The VehiCROSS Connection - 2011 Nissan Juke Long-Term Road Test

2011 Nissan Juke Long-Term Road Test

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2011 Nissan Juke: The VehiCROSS Connection

August 15, 2011


“What is it?” Jim Poste asks me. “You can’t tell if it’s coming or going.” This is the usual smart remark about the Juke, only it has some irony since it comes from a guy who has owned so many Porsche 911s, a car that you really can’t tell if it’s coming or going.

Everyone is eager to diss the Atomic Frog, our 2011 Nissan Juke. It took me a long time to get it what it's about, but finally enlightenment came to me when I thought of Shiro Nakamura, Nissan’s chief designer.

Because it was Shiro Nakamura who brought us the Isuzu VehiCROSS.


I remember driving that first VehiCROSS in 1999, when Isuzu brought it to the U.S. Derived from a 1993 concept shown at the Tokyo auto show, it came to production in Japan in 1997. It combined the basic hardware of the Isuzu Trooper with a cool BorgWarner all-wheel-drive system that vectored torque to all four wheels based on inputs from a dozen sensors (a big number in those days).

Isuzu hoped the VehiCROSS would support its aspirations in the Paris-Dakar rally raid, but as I discovered on Glendora Mountain Road (with Nakamura in the passenger seat and urging me on), it was actually better on asphalt, sliding through the corners like an angry although oversized rally car. As I told Nakamura, this was an SUV turned into a sports car.

But it’s hard to be first. The VehiCROSS was a spectacular flop, dissed by the usual narrow-minded observers in the automotive media who hated sport-utilities, couldn’t understand a high-performance sport-utility, and were disoriented by the styling. Only 4,153 were sold when U.S. sales ended in 2001.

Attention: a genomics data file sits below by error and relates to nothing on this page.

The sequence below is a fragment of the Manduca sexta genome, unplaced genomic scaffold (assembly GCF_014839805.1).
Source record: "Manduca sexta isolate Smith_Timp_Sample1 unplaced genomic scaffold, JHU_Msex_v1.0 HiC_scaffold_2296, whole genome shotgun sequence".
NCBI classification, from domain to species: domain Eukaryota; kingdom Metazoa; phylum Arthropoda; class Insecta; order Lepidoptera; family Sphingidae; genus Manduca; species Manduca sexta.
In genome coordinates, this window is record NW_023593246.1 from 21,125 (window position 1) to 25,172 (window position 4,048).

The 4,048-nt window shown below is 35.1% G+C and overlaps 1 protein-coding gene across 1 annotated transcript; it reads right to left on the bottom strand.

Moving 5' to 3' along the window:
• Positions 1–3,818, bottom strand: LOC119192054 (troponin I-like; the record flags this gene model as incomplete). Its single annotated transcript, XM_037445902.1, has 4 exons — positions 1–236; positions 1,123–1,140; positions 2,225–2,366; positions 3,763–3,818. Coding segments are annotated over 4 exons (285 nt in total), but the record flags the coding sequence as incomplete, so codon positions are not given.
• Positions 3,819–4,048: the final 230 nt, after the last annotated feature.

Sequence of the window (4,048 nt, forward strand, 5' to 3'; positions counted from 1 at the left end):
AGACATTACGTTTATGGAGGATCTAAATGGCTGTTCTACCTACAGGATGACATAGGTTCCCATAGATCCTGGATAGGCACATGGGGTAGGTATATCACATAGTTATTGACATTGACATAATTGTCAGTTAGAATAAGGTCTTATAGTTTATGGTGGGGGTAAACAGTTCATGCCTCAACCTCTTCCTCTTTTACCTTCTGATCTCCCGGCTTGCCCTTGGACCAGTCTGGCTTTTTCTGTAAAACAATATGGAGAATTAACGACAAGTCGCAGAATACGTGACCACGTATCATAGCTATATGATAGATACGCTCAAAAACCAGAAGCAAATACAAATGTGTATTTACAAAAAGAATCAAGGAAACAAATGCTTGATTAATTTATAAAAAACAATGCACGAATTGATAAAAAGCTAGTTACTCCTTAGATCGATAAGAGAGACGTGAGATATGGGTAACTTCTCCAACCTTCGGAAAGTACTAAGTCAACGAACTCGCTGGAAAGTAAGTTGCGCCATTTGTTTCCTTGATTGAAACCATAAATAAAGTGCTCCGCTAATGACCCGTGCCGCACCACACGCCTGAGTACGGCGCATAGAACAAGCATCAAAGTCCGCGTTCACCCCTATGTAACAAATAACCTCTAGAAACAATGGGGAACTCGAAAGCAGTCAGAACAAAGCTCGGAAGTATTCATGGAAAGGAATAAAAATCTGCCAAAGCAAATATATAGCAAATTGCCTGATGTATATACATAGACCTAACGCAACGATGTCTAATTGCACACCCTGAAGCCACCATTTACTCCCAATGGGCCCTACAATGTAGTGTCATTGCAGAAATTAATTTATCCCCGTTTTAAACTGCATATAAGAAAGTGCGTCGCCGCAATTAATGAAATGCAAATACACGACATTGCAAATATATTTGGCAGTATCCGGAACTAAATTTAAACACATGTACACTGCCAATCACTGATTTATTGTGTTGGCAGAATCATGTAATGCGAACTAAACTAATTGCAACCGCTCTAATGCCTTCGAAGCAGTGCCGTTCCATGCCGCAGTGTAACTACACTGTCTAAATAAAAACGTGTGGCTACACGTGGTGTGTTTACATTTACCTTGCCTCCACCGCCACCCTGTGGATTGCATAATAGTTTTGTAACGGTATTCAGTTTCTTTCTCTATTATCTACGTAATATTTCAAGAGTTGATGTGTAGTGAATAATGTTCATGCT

Ironically, the BMW X5 also went into production in 1999, and within a few years it morphed into the X5 4.5i, an SUV sports car with big tires and lots of horsepower that prepared the way for the hot-rod Audi Q7, Infiniti FX45 and Porsche Cayenne. They all made it big, but they were actually just following in the VehiCROSS’s tracks.

Satomi Murayama developed the design in Isuzu’s European design studio with a group of British designers, but Nakamura (educated at Art Center College of Design in Pasadena, Calfornia) championed the design. And apparently Nakamura's same willingness to be different came into play again with the Nissan Juke, a design from Nissan’s design studio in London that led to the Qazana concept car for the 2009 Geneva show.

Nakamura has just published a book about about design in Japan, Stories About Shapes in Japanese Cars. He notes, "I think design is becoming much more complex, not as simple as just making a nice-looking car, so I really want the young people to open your eyes and try to be, or should be, much more interested -- with more curiosity. You must have curiosity for everything. Curiosity is the power of creation."

Personally I like the Juke because it doesn’t look like a shopping basket. It drives a bit like a rally car, too. Let’s hope it meets a better fate than the VehiCROSS.

Michael Jordan, Executive Editor, @ 9,850 miles

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